Hi, Slim. Please assume good faith before accusing me of WP:POINT in the edit summary. It's one thing to say that about an editor who does it as a habit, but I don't, nor do I have any record of doing so in the past. To address your questions, what you find "self-explanatory" may indicate your emotional investment in the article, rather than a NPOV. You admit in a previous comment above that the article needs work, yet you defend that version from improvement. I added the cite tag to the lead, as there is no source given for using the fringe term "Animal Liberation Movement" over the common, and widely used term Animal Rights movement. The lead also neglects to mention the common term, animal rights activists, even though you have forced that term to redirect here. Neutral sources are required for those two items. I've been working on countercultural social movements for some time, and have written about them for years. My research indicates that the article should be named Animal rights movement, with a separate article on "Animal rights activism", and either a list or a category containing Animal rights activists. This standard apparoach holds true for most articles on movements, activism, and activists. As for Singer's opinion about diet and activism, I would like to see the data, and I would question how stats from 1975 apply today, and whether the movement includes a significant number of meat-eaters, and conclude that the broad movement is dominated by meat eaters. You are probably aware that some of Singer's ideas have been proven incorrect since 1975, such as his assumption that mollusks can't feel pain or pleasure (see the Octopus). Again, please do not continue to remove cite requests. It is perfectly reasonble for you to ask why, but skeptical, critical thinkers will see many problems with this topic, so please, take a step back, and read the article with fresh eyes. I know you run the Animal rights WikiProject, and it may benefit you to make that project a direct descendent of the Philosophy project, to enable neutral editors to have more oversight on this matter. In the short term, you can also create workgroups that interface with other projects to allow for constructive criticism. —Viriditas | Talk 04:48, 27 December 2006 (UTC)
Why do you think that animal liberation movement is a "fringe" term? It gets 38,000 Google hits. Why should the lead include the phrase "animal rights activists? It says "activists," and this is an article about the animal rights movement, so it's probably not referring to anti-abortion activists. I have no idea what you mean by your research showing etc. It sounds like your OR. We don't need a separate list of activists, for reasons that have been explained several times by several people, people on both sides of the pro- and anti-AR divide. Please provide a source for your "standard approach," because I genuinely don't know what you mean. I didn't give you information from 1975; as the citation makes clear, there was an edition in 1990. Do you have a source showing there's a significant number of meat-eaters in the AR movement? That would be astonishing. I don't run the wikiproject, and why would it have to be a descendent of any other project? We have neutral editors; we have pro editors; we have anti editors. Honestly, V, I don't know what you're trying to achieve, but I can't keep responding to these comments. SlimVirgin (talk) 05:03, 27 December 2006 (UTC)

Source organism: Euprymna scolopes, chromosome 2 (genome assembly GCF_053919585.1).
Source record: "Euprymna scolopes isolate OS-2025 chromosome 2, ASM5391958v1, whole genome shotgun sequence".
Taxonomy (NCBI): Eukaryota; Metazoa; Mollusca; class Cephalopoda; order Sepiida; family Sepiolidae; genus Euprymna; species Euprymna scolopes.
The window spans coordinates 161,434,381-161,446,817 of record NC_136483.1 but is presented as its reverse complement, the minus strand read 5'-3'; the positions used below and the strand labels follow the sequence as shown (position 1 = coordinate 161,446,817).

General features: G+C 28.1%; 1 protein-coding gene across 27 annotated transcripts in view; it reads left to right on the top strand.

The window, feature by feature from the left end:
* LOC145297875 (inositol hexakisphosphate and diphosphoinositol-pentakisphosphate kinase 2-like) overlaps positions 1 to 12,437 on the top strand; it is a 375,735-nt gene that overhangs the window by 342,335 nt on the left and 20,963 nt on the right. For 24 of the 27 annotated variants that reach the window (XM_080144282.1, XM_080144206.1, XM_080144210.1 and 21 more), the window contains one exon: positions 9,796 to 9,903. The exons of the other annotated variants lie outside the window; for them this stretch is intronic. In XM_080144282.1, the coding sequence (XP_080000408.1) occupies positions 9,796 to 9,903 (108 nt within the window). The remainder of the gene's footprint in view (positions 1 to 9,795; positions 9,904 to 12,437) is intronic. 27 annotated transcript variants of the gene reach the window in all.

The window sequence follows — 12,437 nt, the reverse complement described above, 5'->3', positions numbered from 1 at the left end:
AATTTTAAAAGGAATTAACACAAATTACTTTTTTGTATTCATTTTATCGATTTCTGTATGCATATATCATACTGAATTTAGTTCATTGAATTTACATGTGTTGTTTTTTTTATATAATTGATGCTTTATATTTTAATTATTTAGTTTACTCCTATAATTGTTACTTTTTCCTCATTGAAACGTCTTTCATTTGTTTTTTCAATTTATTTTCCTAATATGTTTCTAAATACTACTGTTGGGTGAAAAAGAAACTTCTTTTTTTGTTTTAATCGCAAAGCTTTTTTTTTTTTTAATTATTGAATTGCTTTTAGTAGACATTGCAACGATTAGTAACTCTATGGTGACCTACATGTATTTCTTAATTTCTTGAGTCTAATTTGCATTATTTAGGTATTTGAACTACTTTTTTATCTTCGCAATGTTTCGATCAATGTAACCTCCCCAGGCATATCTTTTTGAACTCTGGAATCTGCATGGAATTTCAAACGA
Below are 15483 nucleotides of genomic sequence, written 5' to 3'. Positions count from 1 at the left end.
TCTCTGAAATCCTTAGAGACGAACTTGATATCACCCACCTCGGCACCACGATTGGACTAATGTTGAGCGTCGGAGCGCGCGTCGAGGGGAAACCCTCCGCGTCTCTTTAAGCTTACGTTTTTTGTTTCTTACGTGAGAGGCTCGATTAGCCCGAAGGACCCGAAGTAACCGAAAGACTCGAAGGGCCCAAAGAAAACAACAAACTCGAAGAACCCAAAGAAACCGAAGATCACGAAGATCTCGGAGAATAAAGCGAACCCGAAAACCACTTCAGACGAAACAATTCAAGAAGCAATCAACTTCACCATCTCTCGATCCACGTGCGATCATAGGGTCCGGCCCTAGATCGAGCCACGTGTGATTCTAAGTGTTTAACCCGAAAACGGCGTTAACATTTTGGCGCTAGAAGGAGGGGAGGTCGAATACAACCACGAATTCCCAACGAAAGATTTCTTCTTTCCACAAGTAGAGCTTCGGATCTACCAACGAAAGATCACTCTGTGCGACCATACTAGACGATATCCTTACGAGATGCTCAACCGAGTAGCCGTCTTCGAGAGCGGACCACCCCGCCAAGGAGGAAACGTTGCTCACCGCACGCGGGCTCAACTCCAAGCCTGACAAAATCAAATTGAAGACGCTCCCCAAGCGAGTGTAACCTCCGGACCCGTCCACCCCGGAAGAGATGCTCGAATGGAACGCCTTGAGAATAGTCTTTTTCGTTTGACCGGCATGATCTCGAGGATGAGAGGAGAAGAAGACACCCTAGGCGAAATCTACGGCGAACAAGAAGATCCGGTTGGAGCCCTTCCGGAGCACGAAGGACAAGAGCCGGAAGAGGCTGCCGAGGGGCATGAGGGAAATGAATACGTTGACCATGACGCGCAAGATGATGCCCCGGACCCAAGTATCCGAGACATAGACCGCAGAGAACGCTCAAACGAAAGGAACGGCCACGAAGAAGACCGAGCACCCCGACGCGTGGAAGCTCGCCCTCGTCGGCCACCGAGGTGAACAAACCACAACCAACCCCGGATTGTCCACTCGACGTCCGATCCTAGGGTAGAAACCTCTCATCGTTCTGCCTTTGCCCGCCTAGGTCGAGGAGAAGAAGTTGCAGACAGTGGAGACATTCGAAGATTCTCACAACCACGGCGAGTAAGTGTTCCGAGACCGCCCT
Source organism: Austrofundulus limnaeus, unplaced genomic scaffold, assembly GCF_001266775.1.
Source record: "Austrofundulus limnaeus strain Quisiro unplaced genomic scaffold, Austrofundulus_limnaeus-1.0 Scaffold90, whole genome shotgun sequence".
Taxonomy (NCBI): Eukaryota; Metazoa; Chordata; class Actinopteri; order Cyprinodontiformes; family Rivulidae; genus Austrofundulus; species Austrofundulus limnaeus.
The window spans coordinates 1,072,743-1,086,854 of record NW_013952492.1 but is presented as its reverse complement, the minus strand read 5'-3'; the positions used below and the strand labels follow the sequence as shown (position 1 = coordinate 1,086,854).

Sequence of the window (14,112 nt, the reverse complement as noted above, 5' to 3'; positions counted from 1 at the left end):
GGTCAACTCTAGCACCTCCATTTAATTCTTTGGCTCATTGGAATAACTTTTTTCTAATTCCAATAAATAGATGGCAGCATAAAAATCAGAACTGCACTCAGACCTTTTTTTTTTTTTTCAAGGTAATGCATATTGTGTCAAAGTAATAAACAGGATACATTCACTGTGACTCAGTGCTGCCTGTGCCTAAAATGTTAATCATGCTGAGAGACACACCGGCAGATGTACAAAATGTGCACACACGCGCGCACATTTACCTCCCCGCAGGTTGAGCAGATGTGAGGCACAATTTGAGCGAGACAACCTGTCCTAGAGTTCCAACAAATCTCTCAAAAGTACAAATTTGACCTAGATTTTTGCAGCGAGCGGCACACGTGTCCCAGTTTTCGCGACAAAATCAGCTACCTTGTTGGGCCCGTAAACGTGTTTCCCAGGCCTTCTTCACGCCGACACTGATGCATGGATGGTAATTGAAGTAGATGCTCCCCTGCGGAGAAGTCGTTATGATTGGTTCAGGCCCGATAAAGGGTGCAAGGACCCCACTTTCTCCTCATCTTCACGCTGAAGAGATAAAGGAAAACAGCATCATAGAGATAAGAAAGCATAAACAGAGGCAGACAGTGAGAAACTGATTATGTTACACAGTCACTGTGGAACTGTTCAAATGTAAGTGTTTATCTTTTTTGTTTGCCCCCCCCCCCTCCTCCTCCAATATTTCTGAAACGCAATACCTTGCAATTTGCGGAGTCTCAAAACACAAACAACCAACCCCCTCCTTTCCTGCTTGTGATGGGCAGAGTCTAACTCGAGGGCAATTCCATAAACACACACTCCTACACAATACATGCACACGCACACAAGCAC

Hi. I think you are aware that the google test is relatively unimportant, especially when activist groups use google bombs to manipulate search results. For what it's worth, have you checked how many hits ARM receives? Neutral, reliable, published sources use "Animal rights movement" to describe this topic. The term, "animal rights activists" is a common term used to describe some members; the activists aren't called "animal liberation activists". I can't respond to the OR claim, since it seems your refusal to cite a source for the lead is just that. I made a perfectly reasonable request. Regarding the 1990 edition, do you know if that is updated info from 1975, and if so, what study is Singer using? The standard approach for categorization is well founded, and the Animal rights WikiProject does not control articles related to politics and sociology, nor has any reasonable justification been supplied for removing, redirecting, and deleting such lists and categories that help users find information. You created the WikiProject, and when I tried to communicate with other members, you took control of the discussions. You don't need to reply to my comments, but you must stop engaging in WP:OWN. —Viriditas | Talk 05:22, 27 December 2006 (UTC)
I have the 1990 edition. It has been updated; that's probably why it was published. I have no idea what studies he used, if any. What do you think the difference is between the terms "animal rights movement" and "animal liberation movement"? And no one took "control of the discussions." People with very different views disagreed with you. SlimVirgin (talk) 05:48, 27 December 2006 (UTC)